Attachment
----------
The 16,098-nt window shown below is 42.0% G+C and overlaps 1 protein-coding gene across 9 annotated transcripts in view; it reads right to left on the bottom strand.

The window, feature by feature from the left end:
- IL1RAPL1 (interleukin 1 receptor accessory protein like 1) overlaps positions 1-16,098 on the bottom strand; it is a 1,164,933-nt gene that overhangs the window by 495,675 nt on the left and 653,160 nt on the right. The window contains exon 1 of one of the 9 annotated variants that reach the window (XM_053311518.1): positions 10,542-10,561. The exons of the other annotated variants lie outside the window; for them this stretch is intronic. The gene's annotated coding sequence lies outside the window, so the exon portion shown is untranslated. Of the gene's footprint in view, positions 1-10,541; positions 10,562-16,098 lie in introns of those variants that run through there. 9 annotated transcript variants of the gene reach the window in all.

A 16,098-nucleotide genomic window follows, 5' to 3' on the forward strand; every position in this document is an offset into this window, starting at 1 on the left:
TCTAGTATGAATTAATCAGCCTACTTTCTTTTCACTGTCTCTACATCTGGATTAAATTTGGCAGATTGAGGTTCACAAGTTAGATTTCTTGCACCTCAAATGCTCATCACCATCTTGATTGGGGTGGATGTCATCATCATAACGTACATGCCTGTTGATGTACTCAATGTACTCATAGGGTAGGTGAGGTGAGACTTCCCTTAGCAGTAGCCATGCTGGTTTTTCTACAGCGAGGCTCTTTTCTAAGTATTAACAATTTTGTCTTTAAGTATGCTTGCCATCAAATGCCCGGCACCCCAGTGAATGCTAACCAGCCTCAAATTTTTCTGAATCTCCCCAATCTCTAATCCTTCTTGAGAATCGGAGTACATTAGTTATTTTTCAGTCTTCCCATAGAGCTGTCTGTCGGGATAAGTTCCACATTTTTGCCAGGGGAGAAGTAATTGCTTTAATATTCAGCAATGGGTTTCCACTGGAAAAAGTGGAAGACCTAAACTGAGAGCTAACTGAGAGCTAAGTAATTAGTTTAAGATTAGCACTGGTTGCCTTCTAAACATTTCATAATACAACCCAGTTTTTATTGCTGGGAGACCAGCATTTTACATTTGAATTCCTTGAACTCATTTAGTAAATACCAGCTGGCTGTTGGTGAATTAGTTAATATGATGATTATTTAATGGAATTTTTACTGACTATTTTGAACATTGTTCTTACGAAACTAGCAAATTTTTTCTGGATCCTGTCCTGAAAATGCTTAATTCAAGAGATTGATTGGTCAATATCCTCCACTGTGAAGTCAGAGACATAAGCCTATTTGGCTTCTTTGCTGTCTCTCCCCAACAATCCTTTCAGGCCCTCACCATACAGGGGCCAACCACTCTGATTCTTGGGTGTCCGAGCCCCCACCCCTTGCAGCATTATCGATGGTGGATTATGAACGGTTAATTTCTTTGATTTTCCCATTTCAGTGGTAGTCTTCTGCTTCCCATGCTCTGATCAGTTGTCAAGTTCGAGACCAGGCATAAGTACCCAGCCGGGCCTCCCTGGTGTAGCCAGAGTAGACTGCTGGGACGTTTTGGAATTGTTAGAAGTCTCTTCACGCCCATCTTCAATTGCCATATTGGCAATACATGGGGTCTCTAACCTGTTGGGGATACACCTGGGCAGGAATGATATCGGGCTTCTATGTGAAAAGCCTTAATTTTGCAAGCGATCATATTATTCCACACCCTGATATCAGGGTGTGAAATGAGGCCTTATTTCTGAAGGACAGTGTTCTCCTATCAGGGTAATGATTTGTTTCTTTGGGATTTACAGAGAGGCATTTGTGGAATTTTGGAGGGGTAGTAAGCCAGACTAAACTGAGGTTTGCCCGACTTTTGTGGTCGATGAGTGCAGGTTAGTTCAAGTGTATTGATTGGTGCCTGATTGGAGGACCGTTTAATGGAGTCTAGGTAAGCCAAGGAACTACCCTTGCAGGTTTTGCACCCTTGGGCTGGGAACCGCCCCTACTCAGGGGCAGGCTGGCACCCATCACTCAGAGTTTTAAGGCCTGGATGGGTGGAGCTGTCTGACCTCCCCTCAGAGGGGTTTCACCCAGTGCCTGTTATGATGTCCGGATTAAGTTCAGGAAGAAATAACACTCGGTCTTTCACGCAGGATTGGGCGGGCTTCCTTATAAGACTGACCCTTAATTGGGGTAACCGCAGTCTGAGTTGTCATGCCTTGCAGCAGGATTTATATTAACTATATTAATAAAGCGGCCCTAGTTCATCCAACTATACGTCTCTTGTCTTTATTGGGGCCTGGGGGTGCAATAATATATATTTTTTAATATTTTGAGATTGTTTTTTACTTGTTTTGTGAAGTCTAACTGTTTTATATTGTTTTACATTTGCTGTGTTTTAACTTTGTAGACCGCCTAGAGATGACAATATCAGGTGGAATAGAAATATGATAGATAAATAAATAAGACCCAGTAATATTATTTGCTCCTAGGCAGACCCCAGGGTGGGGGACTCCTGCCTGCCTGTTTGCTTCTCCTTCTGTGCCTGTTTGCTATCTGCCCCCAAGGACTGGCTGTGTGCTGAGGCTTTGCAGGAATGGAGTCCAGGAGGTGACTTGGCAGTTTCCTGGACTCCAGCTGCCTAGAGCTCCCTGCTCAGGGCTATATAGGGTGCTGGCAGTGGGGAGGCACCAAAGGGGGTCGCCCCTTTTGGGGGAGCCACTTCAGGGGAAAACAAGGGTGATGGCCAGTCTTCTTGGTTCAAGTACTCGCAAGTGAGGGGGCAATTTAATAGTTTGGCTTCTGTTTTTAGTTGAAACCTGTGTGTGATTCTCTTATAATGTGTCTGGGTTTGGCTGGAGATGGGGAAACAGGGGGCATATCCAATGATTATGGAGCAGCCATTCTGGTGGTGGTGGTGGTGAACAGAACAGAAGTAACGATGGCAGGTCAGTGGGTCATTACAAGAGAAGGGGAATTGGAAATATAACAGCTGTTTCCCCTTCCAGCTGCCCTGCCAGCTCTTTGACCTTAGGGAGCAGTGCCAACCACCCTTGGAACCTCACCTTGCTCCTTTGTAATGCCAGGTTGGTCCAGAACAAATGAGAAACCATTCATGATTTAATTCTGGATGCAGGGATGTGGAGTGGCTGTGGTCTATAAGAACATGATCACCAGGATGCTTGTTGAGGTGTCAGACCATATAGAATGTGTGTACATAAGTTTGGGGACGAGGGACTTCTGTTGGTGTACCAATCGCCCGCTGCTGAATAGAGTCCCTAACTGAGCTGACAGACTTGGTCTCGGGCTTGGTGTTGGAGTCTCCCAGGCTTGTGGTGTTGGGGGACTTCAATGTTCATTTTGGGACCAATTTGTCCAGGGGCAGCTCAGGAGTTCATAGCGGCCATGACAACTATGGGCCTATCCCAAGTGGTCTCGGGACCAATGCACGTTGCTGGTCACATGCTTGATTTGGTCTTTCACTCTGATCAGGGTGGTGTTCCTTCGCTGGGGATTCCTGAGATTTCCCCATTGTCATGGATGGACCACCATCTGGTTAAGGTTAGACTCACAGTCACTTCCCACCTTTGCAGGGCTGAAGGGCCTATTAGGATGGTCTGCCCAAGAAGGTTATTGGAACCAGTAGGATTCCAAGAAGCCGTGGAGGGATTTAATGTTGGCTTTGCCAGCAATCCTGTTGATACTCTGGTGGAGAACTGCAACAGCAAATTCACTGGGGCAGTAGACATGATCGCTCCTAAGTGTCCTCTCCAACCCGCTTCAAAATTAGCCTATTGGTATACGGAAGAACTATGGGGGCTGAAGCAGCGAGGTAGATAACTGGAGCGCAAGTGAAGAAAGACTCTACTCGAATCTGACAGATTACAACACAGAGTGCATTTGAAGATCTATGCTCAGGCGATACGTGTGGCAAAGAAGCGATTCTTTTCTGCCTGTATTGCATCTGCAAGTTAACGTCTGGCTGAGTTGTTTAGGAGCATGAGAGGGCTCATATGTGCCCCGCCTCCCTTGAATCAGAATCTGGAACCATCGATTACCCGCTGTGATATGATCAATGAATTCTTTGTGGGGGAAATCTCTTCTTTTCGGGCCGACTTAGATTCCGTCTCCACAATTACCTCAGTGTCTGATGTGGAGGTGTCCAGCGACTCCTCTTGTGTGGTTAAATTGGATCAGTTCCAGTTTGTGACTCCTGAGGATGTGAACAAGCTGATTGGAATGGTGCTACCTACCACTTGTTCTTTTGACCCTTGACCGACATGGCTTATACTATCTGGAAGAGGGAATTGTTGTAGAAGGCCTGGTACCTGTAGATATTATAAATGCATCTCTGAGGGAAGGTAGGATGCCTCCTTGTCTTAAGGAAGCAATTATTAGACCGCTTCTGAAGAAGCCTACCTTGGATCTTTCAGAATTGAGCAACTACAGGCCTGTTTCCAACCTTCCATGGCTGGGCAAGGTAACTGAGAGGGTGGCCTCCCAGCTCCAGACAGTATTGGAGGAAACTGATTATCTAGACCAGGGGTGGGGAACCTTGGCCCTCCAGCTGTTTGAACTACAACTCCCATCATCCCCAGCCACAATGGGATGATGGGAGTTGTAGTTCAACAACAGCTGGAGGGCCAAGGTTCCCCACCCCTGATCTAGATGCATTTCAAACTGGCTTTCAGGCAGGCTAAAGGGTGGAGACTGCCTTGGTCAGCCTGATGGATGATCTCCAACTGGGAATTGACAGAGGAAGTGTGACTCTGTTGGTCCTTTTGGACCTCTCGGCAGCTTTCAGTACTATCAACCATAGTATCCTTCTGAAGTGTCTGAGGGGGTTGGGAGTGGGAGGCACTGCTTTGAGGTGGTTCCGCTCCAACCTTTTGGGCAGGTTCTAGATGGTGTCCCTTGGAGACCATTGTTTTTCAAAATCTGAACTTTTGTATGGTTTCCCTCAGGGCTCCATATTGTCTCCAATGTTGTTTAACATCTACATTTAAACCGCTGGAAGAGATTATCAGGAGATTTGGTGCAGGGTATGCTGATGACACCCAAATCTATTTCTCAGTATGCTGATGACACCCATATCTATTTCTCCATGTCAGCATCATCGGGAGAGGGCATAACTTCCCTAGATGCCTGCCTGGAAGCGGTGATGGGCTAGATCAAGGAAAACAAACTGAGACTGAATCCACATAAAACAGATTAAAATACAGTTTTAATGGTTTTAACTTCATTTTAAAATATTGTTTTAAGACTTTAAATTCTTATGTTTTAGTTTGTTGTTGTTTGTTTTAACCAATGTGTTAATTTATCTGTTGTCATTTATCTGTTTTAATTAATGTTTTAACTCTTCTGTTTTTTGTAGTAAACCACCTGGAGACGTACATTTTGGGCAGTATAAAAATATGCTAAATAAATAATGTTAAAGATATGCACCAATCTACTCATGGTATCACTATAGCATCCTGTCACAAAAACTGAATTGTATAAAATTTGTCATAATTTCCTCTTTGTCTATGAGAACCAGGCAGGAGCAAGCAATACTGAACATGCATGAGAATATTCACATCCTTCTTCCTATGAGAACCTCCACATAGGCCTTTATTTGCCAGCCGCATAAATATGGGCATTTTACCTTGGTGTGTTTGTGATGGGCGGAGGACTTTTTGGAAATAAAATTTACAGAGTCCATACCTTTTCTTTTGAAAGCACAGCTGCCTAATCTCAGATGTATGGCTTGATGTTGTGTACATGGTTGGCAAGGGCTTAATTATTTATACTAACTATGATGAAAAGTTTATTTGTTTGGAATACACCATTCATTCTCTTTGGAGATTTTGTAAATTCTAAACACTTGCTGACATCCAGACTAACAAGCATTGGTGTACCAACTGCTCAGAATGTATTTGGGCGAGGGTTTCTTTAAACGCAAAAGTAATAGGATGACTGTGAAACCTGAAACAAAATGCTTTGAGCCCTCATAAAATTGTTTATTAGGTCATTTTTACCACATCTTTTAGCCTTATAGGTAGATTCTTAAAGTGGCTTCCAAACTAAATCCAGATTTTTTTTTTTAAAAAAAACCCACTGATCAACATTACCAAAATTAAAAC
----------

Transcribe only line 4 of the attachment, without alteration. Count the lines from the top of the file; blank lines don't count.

A 16,098-nucleotide genomic window follows, 5' to 3' on the forward strand; every position in this document is an offset into this window, starting at 1 on the left: